A senator says that he's uncovered conflicting accounts of the treatment of the Lockerbie bomber prior to his release by Scotland last year on compassionate grounds.
Sen. Robert Menendez said at a hearing Wednesday that Abdel Baset al-Megrahi stated last year that he had not received chemotherapy - and that medical records released by Scotland didn't say he received that treatment.
But the senator said that information from a Scottish official closely involved with the case now says al-Megrahi did start chemotherapy in July 2009.
Menendez, a New Jersey Democrat, said the conflicting accounts raise the question of who changed government documents - and why.
The senator's announcement comes the same day as a State Department official said that a review of government records found no evidence that .
The outraged families of U.S. victims of the Pan Am Flight 103 bombing. The Senate Foreign Relations Committee is investigating whether the British-based oil company had sought his freedom to help get a $900 million exploration agreement with Libya off the ground.
In prepared testimony, Nancy McEldowney, a principal deputy assistant secretary, told lawmakers that the State Department has "not identified any materials, beyond publicly available statements and correspondence, concerning attempts by BP or other companies to influence matters" related to al-Megrahi's release.
BP has acknowledged that it had urged the British government to sign a prisoner transfer agreement with Libya, but stressed it didn't specify al-Megrahi's case.
He served eight years of a life sentence for the Dec. 21, 1988, bombing over Lockerbie, Scotland, which killed all 259 people on board, most of them Americans, and 11 people on the ground. Scotland's government released the cancer-stricken man on compassionate grounds in August 2009 and he returned to Libya, outraging people on both sides of the Atlantic. Doctors advising the Scottish government gave him three months to live, but he is still alive.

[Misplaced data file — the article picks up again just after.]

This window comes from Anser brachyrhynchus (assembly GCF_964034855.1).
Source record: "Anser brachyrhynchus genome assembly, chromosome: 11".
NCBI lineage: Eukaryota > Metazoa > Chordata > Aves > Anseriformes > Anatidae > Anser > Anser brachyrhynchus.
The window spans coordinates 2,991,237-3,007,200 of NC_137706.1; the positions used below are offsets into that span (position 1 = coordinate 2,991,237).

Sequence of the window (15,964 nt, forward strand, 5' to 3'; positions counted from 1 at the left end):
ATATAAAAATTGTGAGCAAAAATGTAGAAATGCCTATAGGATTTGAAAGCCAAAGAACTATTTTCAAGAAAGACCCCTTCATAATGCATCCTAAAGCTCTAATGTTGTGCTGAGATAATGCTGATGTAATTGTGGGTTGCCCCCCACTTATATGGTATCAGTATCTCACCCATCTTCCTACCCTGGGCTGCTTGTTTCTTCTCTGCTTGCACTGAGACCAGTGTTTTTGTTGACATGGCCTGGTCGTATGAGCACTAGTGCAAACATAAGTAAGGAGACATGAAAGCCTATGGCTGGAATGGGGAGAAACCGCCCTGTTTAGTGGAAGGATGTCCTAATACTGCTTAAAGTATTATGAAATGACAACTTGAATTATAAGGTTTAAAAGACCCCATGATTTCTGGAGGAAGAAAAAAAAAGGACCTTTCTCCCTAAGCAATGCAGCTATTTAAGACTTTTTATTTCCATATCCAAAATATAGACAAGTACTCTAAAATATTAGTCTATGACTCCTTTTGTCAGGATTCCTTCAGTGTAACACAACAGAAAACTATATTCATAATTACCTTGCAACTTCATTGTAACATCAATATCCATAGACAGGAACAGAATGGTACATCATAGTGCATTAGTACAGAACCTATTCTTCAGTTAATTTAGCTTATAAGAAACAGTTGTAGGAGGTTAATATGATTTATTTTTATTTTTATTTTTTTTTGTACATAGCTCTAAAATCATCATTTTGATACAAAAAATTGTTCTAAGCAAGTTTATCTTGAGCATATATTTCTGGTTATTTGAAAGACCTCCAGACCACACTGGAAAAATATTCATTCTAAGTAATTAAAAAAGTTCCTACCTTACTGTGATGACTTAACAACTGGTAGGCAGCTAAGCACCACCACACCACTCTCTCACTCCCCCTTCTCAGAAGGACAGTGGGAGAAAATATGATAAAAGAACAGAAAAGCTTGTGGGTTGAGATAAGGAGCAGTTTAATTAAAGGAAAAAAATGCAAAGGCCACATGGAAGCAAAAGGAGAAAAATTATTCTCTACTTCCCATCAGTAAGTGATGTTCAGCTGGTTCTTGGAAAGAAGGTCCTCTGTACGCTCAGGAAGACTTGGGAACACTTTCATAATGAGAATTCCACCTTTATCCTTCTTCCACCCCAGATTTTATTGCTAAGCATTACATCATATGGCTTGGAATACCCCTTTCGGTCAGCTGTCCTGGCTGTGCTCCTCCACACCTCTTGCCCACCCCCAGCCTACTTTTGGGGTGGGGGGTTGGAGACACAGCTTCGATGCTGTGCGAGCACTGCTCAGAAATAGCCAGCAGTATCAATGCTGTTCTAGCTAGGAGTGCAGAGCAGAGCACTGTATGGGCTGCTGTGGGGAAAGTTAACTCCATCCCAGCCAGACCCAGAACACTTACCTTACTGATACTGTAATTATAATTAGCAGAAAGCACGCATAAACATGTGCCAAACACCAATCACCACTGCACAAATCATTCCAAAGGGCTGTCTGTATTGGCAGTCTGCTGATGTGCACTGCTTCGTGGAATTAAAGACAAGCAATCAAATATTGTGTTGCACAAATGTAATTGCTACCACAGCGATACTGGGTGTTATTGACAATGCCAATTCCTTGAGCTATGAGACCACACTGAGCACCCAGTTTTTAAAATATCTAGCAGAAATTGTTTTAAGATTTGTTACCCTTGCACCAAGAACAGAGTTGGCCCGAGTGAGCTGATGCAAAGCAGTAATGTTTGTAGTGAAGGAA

McEldowney noted that in 1998, the U.S. and U.K. wrote a letter to the United Nations secretary general, outlining an agreement for al-Megrahi and another suspect, Amin Khalifa Fhimah, to be tried before a Scottish court established in the Netherlands. Al-Megrahi was convicted but Fhimah was acquitted. The letter stated, "If found guilty, the two accused will serve their sentence in the United Kingdom."
She said that back then, the U.S. sought binding assurances that would happen, but the British countered that they couldn't legally bind the hands of future governments.
"They nonetheless assured us of their political commitment that, if convicted, al-Megrahi would remain in Scotland until the completion of his sentence," McEldowney said.
Bruce Swartz, deputy assistant attorney general, said that both the Justice and State departments stressed that al-Megrahi serve his full sentence in Scotland from the very beginning.
"This was one of the earliest issues raised by the United States in connection with the negotiations for a trial before a Scottish court in the Netherlands, and the United States continued to raise it following Megrahi's conviction and incarceration," he said in prepared testimony.
Wednesday's hearing was originally scheduled for July, but senators postponed it when they couldn't get the man they wanted to testify - outgoing BP CEO Tony Hayward. The company instead offered up a regional vice president for Europe.
In a letter to Menendez this week, Hayward reiterated that BP had no involvement in al-Megrahi's release, and that "no BP witness nor document" could shed any light on the issue.
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